eNews from Charles Gabus Ford
December 2011
    mobile menu  
 Bookmark & Share:                   
HOME
Inspection Special

 
Detailing Special

 
Brake Special

 
Repair Special

 
Dealership Homepage
New Vehicles
Pre-owned Vehicles
Schedule Service
Parts
Contact Us
30 second credit app

 
CONTENTS
Now on DriveLiveTV: The 2012 Ford Escape
Ford Finds a New Purpose for Plastic Bottles
Ford Joins the Food Day Celebration
Preventing and Treating Minor Burns
Snowflakes and Fun in Iowa
The Envelope, Please…
Car Care: Caring for Your Timing Belt or Chain
Vehicle Profile: 2012 Ford Mustang Boss 302
Vehicle Profile: 2012 Ford Flex
Keep that Resolution Alive
Inspection Special
Detailing Special
Brake Special
Repair Special
Year End Celebration
Subscribe to our Newsletter
 
Tell A Friend
Car Care: Caring for Your Timing Belt or Chain
A little time can save you a lot of money.

The timing belt or chain is one of the most important maintenance items on an automotive engine, yet it is frequently the most neglected. Failure to follow the required maintenance schedule for the timing belt or chain can lead to very expensive repairs to other engine components.
 
One reason so many drivers neglect timing belts is the long service intervals. Unlike oil changes that typically occur several times per year, timing belts typically last at least 50,000 to 60,000 miles, and timing chains can go 100,000 miles or more before needing replacement.
 
Why is the timing belt or chain so important? Like a runner, an engine needs to breathe in order to produce power. Athletes alternately inhale air and exhale carbon dioxide. Engines also draw in air and then exhale exhaust gases. Every cylinder in an engine has from two to four valves, half of which allow air and fuel in and the other half providing a path to let exhaust out.
 
Each valve has a spring attached to it, keeping it tightly closed. The valves are opened by a rotating camshaft with lobes that push down on the top of each of the valve stems in turn. As the lobe passes, the spring pushes the valve back up.
 
For an engine to work, the opening of these valves must be carefully synchronized with the rise and fall of the pistons. If the valves open too early or too late, the engine can run poorly or not at all. Worst of all, because the valves must open as the piston falls, if the valve timing is too far off, the pistons and valves can collide, causing severe damage inside the engine.
 
In order to keep everything in sync, the camshafts are driven by the crankshaft.
With just a few notable exceptions, the camshafts on virtually all modern engines are mounted on top of the cylinder heads at the opposite end from the crankshaft, an arrangement referred to as “overhead cam.” The result is a fairly long drive mechanism that is typically either a toothed belt or a chain drive.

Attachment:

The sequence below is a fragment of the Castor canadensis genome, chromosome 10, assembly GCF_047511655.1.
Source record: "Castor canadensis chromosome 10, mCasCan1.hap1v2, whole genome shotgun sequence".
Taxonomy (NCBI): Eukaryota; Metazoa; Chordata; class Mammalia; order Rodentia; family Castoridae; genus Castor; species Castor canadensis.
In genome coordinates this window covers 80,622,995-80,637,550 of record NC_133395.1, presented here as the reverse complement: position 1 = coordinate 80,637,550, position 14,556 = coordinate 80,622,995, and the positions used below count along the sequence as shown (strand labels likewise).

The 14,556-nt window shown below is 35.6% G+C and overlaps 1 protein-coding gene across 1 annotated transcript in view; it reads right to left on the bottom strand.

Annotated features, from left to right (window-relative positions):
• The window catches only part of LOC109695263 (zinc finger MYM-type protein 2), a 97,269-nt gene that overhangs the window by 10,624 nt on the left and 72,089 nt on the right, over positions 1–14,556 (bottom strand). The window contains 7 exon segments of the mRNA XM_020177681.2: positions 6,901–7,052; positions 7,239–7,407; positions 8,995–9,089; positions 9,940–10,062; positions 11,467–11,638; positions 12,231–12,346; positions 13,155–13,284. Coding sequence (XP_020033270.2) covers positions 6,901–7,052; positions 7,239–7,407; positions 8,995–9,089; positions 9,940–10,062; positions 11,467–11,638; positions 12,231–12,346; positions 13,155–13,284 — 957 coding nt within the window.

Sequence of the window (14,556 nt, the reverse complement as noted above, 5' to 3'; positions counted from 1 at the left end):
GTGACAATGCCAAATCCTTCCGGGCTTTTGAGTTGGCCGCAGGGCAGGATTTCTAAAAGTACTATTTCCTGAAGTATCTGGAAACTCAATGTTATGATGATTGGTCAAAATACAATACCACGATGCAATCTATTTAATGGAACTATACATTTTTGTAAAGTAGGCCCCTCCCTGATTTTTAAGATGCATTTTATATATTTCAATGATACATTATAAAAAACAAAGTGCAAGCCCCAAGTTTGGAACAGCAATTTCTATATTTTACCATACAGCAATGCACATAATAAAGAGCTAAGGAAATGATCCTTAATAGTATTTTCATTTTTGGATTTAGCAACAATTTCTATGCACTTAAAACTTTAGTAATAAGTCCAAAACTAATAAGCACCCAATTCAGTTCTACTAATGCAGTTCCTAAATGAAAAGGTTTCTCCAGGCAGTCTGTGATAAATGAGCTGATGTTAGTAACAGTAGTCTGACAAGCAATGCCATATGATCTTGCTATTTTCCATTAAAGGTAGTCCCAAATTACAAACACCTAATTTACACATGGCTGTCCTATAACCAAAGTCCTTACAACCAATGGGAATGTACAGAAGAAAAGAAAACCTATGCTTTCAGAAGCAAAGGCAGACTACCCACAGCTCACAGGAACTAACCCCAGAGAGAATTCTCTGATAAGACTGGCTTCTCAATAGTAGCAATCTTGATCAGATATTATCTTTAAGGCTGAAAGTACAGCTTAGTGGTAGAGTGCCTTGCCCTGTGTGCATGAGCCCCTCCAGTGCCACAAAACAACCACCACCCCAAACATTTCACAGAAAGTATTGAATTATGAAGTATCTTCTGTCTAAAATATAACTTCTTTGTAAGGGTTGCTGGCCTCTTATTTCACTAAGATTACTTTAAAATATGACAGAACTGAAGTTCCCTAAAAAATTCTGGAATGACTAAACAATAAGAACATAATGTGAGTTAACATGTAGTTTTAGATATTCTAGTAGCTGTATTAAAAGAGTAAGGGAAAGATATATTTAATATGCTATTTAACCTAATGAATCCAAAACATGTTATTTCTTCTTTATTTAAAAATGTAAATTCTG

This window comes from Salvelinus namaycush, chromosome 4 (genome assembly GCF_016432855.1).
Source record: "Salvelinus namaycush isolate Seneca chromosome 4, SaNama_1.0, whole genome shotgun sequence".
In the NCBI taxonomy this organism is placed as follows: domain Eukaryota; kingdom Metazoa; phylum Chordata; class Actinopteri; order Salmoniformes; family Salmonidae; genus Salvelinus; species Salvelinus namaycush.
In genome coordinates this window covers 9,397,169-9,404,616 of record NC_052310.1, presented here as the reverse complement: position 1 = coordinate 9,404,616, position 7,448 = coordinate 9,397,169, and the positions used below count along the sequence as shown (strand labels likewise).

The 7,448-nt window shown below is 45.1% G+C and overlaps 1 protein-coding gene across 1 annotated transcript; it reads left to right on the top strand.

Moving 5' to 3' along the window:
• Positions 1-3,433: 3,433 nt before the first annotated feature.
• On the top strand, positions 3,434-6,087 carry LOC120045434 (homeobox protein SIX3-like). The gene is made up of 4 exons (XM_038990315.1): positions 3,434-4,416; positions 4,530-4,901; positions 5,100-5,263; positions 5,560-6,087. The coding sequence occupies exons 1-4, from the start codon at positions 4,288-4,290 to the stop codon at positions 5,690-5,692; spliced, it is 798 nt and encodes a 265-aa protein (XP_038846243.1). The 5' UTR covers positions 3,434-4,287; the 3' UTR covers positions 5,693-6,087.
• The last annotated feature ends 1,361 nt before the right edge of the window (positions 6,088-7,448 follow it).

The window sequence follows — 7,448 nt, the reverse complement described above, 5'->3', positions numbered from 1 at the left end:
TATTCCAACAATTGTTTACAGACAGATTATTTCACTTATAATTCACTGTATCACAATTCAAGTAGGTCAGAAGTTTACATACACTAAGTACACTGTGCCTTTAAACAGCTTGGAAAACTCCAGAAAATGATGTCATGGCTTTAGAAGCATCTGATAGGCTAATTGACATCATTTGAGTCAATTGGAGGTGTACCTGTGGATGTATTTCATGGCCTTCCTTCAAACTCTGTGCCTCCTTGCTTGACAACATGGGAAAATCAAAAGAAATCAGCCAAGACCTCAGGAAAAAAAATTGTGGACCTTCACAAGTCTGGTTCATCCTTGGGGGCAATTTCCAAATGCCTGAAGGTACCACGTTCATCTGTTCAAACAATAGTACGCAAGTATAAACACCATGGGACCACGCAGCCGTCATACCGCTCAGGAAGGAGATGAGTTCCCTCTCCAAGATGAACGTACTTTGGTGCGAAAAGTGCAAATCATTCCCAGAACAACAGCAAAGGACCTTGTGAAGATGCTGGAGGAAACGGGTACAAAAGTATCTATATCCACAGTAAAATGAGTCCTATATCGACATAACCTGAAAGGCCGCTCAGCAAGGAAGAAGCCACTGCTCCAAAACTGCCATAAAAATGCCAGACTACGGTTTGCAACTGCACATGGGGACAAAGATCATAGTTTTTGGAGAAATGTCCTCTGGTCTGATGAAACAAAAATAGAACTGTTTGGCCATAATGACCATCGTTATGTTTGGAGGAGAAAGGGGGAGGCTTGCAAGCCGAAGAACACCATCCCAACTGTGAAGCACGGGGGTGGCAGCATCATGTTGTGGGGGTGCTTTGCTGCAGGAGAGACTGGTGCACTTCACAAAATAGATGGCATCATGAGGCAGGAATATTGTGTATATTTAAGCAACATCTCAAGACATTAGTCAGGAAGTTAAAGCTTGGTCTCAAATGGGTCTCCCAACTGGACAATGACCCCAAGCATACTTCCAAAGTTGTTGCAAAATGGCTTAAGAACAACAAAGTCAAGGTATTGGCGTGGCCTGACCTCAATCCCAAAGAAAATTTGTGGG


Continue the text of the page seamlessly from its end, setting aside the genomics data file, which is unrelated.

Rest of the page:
Chains have a durability advantage over belt drives, but they are noisier than belt drives. A toothed rubber belt can stretch as it ages; this can leave the camshaft out of sync with the crankshaft. Chains can also stretch or break, but they generally last about twice as long as belts.
 
Whether an engine has a belt or chain drive, the service interval will be listed in the owner’s manual and manufacturers strongly advise that drivers follow the recommendations. Unlike changing oil or an air filter, replacing a timing belt or chain is generally not the type of service most people can handle at home. It typically requires removing most of the parts at the front end of the engine such as the alternator, power steering pump and air conditioning compressor. In a front-wheel drive vehicle with the engine mounted left to right, this area can be very tight and difficult to work in.
 
When the time comes to replace the timing belt or chain, it’s best to bring the car to a qualified service facility such as the dealer that sold the car. The technicians there will have special training on how to do this operation and all of the specialized tools that may be needed. They will also know how to make sure that the crankshaft and camshafts are all correctly aligned so the engine runs properly.
 
Modern engines can run for many miles and years with the original timing belt or chain. When it is time to replace it, however, it’s best to get the job done promptly and properly by a professional who offers a warranty on the work. Whatever option you choose, delay can be costly. 
 
Contact us today and we’ll help steer you in the right direction.

[PRINTER FRIENDLY VERSION]

Schedule your service appointment today by clicking the button below.

By submitting this request, you are sending us your request for service, and you will be contacted shortly by one of our representatives.


LETTERS

There are no letters for this article. To post your own letter, click Post Letter.

[POST LETTER]
Published by Charles Gabus Ford
Includes copyrighted material of IMakeNews, Inc. and its suppliers.
TELL A FRIEND
    mobile menu  
 Bookmark & Share:                   
Powered by IMN